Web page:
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Pre-Op Instructions

Total Knee Replacement :: Total Hip Replacement

What you should know before Total Knee Replacement

Things you should know before Total Knee Replacement

Knee replacement surgery is one of the most successful surgeries available today. Studies have shown that patients get more improvement in their quality of life from hip and knee replacement surgery than any other operation from any surgical specialty.

The vast majority of patients who undergo a knee replacement surgery can expect multiple decades of pain relief and increased function from their knee replacement. With modern designs and materials most patients will never need to face a second replacement.

There are some things that you can do to help your knee replacement to last as long as you.

  • You should exercise and eat well to control your weight
  • You should avoid high impact activities such as jogging and sports which require extensive running and jumping
  • After your replacement you should take antibiotics when you have any dental work, a colonoscopy or an endoscopy

Getting ready to have a knee replacement is a process. There are a number of things you will need to think about between now and the time of your knee replacement

  • I feel that it is very important to build up your nutritional status before surgery. Studies have shown that patients with higher levels of protein in their system have fewer infections, fewer complications and heal better. We start at least one month before surgery with a program to increase your nutrition. I recommend that you use a nutrition bar or drink with each meal.
  • Most patients undergoing a knee replacement will not require a blood transfusion. The surgery is performed using a tourniquet and blood is collected in a drain after surgery, filtered and returned to the circulation. Because of this only 1 out of 10 patients will need a blood transfusion after their knee replacement. I require that one unit of blood is available before surgery. You can donate your own blood if you start with enough time ahead of time.  Someone in your immediate family can donate blood for you. Red Cross or banked blood is also an option. There is a very slight risk of disease transmission with banked blood. Current data shows that the risk of hepatitis or AIDS from banked blood is approximately 1 out of 500,000. Most patients will not donate before total knee replacement.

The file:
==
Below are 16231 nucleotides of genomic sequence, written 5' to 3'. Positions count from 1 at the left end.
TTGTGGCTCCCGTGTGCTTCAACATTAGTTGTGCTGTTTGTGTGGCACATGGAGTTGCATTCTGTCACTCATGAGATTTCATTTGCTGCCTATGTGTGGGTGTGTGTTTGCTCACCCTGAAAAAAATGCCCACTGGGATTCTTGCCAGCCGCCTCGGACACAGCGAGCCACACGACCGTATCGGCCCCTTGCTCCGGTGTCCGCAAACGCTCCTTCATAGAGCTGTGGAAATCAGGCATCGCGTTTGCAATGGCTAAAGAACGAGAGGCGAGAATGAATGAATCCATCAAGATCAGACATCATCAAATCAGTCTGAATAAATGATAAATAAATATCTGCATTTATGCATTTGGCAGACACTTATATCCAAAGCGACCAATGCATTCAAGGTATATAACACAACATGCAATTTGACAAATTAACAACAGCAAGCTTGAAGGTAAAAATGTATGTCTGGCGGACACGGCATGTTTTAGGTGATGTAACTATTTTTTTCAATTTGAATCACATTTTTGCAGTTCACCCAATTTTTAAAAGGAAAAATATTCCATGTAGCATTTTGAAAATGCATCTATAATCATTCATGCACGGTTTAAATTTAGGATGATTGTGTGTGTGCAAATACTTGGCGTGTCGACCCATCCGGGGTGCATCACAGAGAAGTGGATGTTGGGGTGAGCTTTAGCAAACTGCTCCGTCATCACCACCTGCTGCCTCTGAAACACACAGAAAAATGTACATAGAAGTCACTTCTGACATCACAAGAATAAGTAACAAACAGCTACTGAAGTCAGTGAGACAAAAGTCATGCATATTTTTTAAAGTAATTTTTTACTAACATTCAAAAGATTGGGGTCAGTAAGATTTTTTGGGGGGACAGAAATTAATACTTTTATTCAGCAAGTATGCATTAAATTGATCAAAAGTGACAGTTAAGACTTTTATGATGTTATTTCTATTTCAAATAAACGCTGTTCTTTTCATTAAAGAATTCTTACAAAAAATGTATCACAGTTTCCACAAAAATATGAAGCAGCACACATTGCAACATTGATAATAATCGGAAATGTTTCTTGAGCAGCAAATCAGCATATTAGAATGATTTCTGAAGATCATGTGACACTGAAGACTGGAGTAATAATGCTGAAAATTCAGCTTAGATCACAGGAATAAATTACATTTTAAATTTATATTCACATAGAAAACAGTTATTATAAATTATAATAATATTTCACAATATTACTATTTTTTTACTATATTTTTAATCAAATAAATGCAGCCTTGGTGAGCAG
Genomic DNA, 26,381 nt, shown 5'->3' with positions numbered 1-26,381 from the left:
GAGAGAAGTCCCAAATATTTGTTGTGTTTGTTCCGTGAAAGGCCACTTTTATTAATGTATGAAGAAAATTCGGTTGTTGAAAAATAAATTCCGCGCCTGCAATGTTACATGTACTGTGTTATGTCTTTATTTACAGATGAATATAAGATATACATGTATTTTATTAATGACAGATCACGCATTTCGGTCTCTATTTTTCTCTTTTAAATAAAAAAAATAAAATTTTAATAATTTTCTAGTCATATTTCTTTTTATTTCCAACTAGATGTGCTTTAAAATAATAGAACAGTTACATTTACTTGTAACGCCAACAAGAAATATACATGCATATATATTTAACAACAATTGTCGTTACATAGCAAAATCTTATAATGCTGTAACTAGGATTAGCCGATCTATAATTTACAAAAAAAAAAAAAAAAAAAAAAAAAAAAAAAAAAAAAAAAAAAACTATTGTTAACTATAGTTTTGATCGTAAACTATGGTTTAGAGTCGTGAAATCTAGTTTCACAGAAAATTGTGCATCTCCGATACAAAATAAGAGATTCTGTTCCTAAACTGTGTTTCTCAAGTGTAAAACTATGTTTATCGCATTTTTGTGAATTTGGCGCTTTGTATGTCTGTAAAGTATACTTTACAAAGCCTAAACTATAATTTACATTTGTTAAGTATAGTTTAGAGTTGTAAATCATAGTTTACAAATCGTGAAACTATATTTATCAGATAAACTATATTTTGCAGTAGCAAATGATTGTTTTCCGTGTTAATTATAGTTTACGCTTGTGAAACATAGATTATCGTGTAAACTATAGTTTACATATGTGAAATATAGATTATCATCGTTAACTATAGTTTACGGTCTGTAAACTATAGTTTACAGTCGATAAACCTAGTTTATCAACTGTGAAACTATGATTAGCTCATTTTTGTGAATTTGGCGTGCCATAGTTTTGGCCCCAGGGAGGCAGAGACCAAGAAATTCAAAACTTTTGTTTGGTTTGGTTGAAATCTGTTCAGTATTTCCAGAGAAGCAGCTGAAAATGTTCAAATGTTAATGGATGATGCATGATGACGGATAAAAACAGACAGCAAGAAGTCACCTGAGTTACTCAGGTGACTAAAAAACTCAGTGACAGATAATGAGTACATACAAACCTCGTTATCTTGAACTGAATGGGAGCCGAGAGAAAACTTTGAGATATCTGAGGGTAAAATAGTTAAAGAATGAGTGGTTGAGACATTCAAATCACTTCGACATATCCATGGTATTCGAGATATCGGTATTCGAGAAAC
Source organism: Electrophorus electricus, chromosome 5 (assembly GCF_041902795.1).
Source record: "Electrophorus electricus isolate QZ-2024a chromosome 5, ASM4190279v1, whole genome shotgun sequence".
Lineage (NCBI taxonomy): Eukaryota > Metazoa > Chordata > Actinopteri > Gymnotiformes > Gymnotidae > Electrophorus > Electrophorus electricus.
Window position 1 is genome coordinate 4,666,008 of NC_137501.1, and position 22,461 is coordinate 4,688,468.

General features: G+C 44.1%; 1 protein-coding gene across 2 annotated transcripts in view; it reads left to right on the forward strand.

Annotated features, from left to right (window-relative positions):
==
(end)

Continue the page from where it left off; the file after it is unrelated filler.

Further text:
• Before surgery you will need a complete checkup from your internist or family practitioner. That physician will need to certify that your medical condition is strong enough to withstand major surgery.
  • As part of the pre-surgical evaluation you will have laboratory work and will likely need a chest x-ray and an EKG. Occasionally testing will indicate a potential problem that may delay surgery while it is evaluated.
  • If you have had heart surgery or have had a heart condition you will need approval from your cardiologist prior to surgery.

You will be admitted to the hospital on the same day as your surgery. You will be asked to come to the hospital several hours before your scheduled operation. During that time before your surgery you will be checked in, have an IV started, and meet the anesthesiologist. Most patients undergoing a total knee replacement at Missouri Baptist Medical Center or St. Luke’s Hospital will have a continuous femoral nerve block placed before surgery. This is a small catheter placed along the main nerve in the front of the leg.  Local anesthetics are administered through this small catheter for two days after surgery dramatically decreasing the level of pain. The choice of a main anesthetic will be either a spinal anesthesia or a general anesthesia. A spinal anesthesia is my preference as I feel it gives better postoperative pain relief and a faster recovery. You will need to discuss this choice with the anesthesiologist.

I will keep your family informed of your progress during surgery and will meet with them immediately after surgery. Following surgery you will spend at least two hours in the recovery room and will then be transferred to the orthopedic floor. You can expect to have a splint on your leg after surgery as well as pneumatic compression stockings and support stockings to help prevent blood clots. You will also have a cooling pad over the area of your knee for extra pain relief.

Soon after your surgery you will be started on a continuous passive motion machine (CPM). This device will bend and straighten your leg automatically. It is very important to follow the physical therapy and nursing staff instructions concerning the continuous passive motion machine.